[Stackless] Stackless API

Tom Locke tom at livelogix.com
Thu Jan 29 08:06:15 CET 2004

[this was going to be "RE: [Stackless] Re: return values from tasklets",
 but it's turned into more than that]

Thought I'd jump in with some thoughts.

The idea of a return value from a tasklet seems like a nonsense to me,
as there is no caller waiting for said value. If you want this kind of
behavior, pass the tasklet a channel, and have the last statement the
tasklet executes be:


Then the part of the program that needs this value can just receive on
this channel.

I think maybe there is some confusion about what the various methods do,
that could (maybe??) be cleared up quite easily with some renaming

> > * It seems wrong to me that tasklets call "schedule".  Scheduling
> >   should be up to the scheduler.  My suggestion is that tasklets
> >   "yield_control" which yields control back to whoever called
> >   tasklet.run.

When I call schedule(), I think of it as calling yield() (shame that
keyword is taken - I guess yield_control is better). But which process
I'm yielding *to* is not my concern - that's up to the scheduler. This
is VERY IMPORTANT! The whole point of using a good concurrency model
such as CSP, is that it allows you to understand the semantics of your
program, without having to think about the scheduler. There might even
be real concurrency on a multi-processor machine. If programmers start
thinking about the order in which tasklets are scheduled, they are
thinking there way into a black hole from which they will never return!

I think renaming schedule() to something similar to yield() would be a
good idea.

> Calling of schedule() is at the moment a thing that any code may
> do at any time. There isn't any stack-like structure imposed
> right now.

And nor should there be!
> The notation of tasklet.run() is arbitrary.
> Currently, it only says that the spelled tasklet is put
> into a position which lets it be run immediately, and
> after it is done, *my* current tasklet is the next one in the
> chain. But there is no guarantee that this will happen in this
> order. That's the reason why I was asking.
> Aaron Watters also asked me to make run() more restricted, like
> guaranteeing that it will get back to "me".
> This is possible, but it would enforce some structure like a "caller"
> of tasklets. I need more input like this, to go that way.

Again I think this is a very bad idea.

It's important to make a clear distinction between the 'advertised'
semantics of run() - i.e. its contract, and the details of what
currently happens in the implementation. 

I feel we need something more like Thread.start() in Java. A method that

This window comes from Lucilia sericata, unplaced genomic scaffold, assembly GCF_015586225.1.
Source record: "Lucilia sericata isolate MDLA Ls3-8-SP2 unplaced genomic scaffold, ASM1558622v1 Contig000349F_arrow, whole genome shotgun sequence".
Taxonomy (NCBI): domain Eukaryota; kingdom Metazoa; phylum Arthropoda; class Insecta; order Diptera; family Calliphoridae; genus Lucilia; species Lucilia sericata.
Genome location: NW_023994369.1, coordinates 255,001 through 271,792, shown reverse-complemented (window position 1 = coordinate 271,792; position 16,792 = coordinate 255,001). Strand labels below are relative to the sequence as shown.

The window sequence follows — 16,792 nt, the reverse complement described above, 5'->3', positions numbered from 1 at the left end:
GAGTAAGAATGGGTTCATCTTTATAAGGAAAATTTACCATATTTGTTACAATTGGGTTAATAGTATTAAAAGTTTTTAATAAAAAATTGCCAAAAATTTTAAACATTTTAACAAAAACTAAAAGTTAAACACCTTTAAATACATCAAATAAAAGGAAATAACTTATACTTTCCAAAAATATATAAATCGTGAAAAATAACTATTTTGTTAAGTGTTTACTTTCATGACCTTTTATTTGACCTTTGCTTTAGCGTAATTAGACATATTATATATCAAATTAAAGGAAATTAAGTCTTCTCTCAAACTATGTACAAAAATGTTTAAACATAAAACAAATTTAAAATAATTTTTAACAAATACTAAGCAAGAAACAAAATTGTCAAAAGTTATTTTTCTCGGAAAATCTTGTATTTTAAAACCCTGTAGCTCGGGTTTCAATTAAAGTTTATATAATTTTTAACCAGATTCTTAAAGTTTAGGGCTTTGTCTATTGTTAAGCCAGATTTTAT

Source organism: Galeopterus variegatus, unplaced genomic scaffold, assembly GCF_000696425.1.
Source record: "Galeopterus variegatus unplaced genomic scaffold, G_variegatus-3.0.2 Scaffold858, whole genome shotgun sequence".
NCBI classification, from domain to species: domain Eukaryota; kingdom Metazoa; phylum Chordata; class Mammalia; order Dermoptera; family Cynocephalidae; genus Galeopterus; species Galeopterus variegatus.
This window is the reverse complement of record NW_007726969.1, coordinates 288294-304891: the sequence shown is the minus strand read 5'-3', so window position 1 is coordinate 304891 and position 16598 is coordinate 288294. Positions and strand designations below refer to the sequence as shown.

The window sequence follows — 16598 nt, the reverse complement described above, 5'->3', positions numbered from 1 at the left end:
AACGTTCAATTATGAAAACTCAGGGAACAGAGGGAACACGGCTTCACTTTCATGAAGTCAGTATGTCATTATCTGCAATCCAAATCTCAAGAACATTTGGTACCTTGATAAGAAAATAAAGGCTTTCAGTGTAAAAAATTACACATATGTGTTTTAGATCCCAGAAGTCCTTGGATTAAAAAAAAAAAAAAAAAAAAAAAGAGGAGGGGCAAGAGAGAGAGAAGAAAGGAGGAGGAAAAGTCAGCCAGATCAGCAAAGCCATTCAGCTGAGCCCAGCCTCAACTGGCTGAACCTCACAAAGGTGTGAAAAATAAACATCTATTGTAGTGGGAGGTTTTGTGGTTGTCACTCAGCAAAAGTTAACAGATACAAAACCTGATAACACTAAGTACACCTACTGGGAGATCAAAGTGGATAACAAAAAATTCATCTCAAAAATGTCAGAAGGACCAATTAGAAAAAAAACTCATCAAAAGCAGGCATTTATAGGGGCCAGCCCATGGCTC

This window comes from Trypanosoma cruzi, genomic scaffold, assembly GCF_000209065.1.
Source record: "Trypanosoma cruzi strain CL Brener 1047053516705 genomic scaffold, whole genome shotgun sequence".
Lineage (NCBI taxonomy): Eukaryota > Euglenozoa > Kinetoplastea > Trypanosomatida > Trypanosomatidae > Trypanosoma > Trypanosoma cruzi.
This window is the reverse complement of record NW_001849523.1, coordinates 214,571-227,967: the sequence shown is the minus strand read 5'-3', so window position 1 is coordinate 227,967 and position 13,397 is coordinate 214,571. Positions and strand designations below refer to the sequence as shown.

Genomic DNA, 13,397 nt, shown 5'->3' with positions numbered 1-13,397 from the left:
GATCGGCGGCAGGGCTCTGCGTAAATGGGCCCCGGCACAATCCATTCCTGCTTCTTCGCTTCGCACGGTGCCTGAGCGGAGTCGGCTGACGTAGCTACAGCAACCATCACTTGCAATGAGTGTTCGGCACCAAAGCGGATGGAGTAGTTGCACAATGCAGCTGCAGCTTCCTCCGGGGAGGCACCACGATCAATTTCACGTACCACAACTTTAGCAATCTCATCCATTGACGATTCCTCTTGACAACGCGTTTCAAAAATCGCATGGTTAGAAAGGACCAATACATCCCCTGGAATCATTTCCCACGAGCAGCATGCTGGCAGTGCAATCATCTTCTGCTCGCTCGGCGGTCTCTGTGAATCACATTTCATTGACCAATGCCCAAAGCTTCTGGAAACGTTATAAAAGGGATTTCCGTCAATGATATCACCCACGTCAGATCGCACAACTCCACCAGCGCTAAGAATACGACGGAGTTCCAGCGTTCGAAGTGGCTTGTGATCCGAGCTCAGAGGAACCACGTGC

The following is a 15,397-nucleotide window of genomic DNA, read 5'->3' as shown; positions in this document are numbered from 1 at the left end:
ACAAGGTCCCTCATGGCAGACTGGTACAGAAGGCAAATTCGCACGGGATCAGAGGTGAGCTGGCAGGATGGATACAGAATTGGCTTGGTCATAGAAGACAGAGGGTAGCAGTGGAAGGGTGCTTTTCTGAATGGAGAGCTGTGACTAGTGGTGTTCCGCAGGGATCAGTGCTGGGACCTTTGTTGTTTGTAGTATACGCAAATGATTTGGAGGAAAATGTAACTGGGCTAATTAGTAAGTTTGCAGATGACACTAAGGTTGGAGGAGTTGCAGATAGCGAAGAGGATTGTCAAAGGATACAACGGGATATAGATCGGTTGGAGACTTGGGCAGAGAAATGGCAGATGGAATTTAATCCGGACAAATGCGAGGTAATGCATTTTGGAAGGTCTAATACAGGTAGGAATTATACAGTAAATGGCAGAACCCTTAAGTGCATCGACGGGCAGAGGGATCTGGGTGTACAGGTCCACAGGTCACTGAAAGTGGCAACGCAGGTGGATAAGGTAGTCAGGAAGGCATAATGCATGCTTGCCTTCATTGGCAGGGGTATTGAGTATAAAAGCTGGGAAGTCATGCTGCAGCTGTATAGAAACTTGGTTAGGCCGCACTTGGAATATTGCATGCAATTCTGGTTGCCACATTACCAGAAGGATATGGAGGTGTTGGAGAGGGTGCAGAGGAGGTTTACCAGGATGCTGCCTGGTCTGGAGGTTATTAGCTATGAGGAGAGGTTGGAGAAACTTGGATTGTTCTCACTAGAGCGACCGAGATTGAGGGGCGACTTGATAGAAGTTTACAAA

simply means 'make this tasklet runnable', and if we're doing
cooperative scheduling, perhaps it should explicitly be a scheduling

Note that this says *nothing* about, "it's going to run right now, and
then the tasklet that called run() will get the next turn..." etc. If
your code needs such guarantees, you are in big trouble.

I think tasklet.start() is the way to go, and drop tasklet.run()

> > * If the tasklet has a single frame and it performs a python
> >   the caller of tasklet.run gets the return value.

The caller or run() is somewhere else by now, because run() does not
block. That's the whole point!

> We might have to re-consider run(), if it should carry semantics
> like being a real caller.
> Again, I need this discussion on the mailing list!

A big 'no' vote from me :) actually I can't even see how this would make

OK... what about various ideas about custom scheduling? Here's my
proposal. (I'm thinking as I go here).

A module property stackless.scheduler, to which one can assign an

This object should provide a certain interface. Here, to describe the
interface, is a simple round-robin implementation:

class RoundRobin(object):

    def __init__(self):
        self.runQ = [] # maintain a queue of processes to run

    # Called when a tasklet is created (needed?)
    def init(self, tasklet):
        pass # round-robin doesn't have anything to do here

    # Called when a tasklet tries to communicate on a
    # channel, and is blocked
    # sending=True: tasklet wants to send
    # sending=False: tasklet wants to recv
    def block(self, tasklet, channel, sending):
        # remove the tasklet from the run queue
        if len(self.runQ) == 0:
            raise ScheduleError("Progam deadlocked")

    # Called when the tasklet is unblocked - i.e. the communication is
    # ready to take place
    def unblock(self, tasklet, channel, sending):
        # Re-join the run queue at the back

    # Called at every scheduling point (i.e. channel send/recv,
    # stackless.schedule() )
    # The returned tasklet is the next to run
    # It is an error to return a tasklet that is blocked on a channel
    # (or maybe the kernel just calls schedule again immediately?)
    def schedule(self):
        # next tasklet is at the front of the queue
        next = self.runQ[0]

        # move it to the back of the queue before returning
        del self.runQ[0]
        return next
You can implement almost any strategy with this approach. E.g. you could
do Bob's "sub-watchdogs".

Note my round-robin is not efficient, with all its list mangling. A
better approach would add a 'next' field to the tasklets, and maintain a
linked list.

The scheduler API could be extended to support non-busy timeouts. We
could add a method 'blockUntil(tasklet, wakeTime)'

Some other thoughts:

I think we need a some kind of syncing primitive that is lower-level
than a channel. Maybe a good old semaphore?

Once this, and the scheduler are in place, I feel methods like capture()
and become() should be removed. These methods scare me :) They look like
they exist to expose cool things you can do as a result of the current
implementation strategy, but are semantically hair-raising.


Stackless mailing list
Stackless at stackless.com

More information about the Stackless mailing list